Specifically, when the work reservoir is "squeezed" (an operation that allows for quantum enhancement of a system by inducing nonclassical fluctuations), the quantum refrigerator can exceed the classical performance limit and become superefficient.

"The performance bounds are just apparently violated when squeezing is applied to the heat source; since the Carnot efficiency is pushed further, the limit (relative to the Carnot) still holds," said Correa, who is at the University of La Laguna and the University of Nottingham.

The researchers explain that squeezing the work reservoir is somewhat equivalent to adding external driving, so that the work reservoir plays a more active role in the cooling process. Not only is the efficiency increased, but the total cooling power itself also increases with squeezing.

"In an absorption fridge, the hotter the work reservoir, the more powerful and efficient the refrigeration becomes," Adesso said. "Sometimes it may just not be possible to heat it up to exceedingly large temperatures even if one can afford it energetically. However, by applying quantum reservoir engineering techniques to induce squeezing, one can make the work reservoir look hotter than it actually is, thus boosting the performance of the refrigerator. This of course, has an energetic cost associated: As usual in thermodynamics, there is no free lunch."

Overall, the results have both theoretical and practical implications. For the former, they provide scientists with a glimpse of how thermodynamics looks beyond classical systems. And for the latter, reservoir squeezing could offer a practical way to improve the performance of a quantum refrigerator, with advantages over other techniques such as increasing the temperature, which may be difficult in practice. The researchers think that it will be possible to experimentally realize a superefficient quantum with squeezed reservoir using existing technology, such as by using superconducting qubits, quantum dots, or nitrogen vacancy centers in diamonds.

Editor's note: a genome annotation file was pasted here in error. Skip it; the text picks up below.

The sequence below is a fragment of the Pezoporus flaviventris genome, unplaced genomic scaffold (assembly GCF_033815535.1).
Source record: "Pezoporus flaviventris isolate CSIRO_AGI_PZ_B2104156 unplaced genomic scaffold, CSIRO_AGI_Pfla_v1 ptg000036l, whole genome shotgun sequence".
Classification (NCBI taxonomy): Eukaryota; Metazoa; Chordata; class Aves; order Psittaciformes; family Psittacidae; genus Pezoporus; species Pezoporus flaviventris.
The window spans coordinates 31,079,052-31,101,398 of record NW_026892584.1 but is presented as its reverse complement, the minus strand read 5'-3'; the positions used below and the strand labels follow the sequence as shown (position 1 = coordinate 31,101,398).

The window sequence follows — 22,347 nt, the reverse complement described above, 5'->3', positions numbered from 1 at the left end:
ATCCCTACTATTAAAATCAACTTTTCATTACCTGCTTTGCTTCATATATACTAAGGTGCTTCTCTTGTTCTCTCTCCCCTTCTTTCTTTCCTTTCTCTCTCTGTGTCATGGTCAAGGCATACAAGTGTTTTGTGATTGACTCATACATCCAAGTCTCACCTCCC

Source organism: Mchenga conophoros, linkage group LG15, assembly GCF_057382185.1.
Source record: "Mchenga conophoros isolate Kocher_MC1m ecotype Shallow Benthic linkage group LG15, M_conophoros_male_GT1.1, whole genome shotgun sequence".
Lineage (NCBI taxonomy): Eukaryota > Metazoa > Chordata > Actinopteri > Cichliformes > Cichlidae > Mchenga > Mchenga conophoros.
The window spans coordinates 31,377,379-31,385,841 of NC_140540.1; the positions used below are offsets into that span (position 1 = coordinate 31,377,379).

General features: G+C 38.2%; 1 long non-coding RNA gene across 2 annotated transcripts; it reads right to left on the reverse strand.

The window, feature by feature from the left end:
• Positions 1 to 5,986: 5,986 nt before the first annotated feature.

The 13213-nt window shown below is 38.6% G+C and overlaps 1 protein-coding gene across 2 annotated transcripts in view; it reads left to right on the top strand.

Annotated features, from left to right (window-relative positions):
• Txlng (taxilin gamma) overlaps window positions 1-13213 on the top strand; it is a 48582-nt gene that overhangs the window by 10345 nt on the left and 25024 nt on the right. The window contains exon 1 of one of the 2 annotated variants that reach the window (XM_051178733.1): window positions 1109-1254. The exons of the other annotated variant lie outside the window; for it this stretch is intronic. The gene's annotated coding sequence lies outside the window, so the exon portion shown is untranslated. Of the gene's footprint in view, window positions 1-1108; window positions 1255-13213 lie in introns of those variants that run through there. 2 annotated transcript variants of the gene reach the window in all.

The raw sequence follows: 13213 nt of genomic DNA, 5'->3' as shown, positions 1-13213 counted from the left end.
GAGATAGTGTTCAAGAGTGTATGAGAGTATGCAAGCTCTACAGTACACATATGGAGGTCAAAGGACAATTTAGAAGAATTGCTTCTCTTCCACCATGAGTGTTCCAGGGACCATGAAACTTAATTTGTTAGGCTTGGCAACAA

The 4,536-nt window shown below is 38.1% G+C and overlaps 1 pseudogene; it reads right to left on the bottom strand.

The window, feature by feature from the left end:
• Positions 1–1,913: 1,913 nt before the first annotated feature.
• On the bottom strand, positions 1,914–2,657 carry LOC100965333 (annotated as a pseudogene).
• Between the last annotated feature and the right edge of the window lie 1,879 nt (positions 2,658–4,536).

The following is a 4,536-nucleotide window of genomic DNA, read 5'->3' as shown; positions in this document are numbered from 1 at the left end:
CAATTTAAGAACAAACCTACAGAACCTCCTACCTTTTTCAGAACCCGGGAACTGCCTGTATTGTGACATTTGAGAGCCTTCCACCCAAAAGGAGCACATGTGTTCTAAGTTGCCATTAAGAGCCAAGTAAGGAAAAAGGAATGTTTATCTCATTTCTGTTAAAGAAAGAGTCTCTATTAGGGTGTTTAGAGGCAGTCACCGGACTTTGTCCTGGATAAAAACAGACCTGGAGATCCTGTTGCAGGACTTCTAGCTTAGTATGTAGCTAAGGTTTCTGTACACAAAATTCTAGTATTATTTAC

"We are now thinking of experimental realizations of either absorption or minimally-controlled power-driven refrigerators, keeping an eye on possible practical applications to quantum technologies," Correa said.

"A low-consumption, high-power quantum fridge, maybe made of diamonds," Adesso added. "How cool would that be?"

Explore further: New research signals big future for quantum radar

More information: Luis A. Correa, et al. "Quantum-enhanced absorption refrigerators." Nature Scientific Reports. DOI: 10.1038/srep03949
Also at arXiv:1308.4174 [quant-ph]

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not rated yet Feb 05, 2014
"The researchers explain that squeezing the work reservoir is somewhat equivalent to adding external driving, so that the work reservoir plays a more active role in the cooling process. Not only is the efficiency increased, but the total cooling power itself also increases with squeezing."

Couldn't a classical explanation work here? If the heat source is being squeezed, then pressure is created, which in turn, becomes heat. So if the heat source is getting hotter, then why wouldn't the cold get colder? That wouldn't violate any upper limits on thermaldynamics.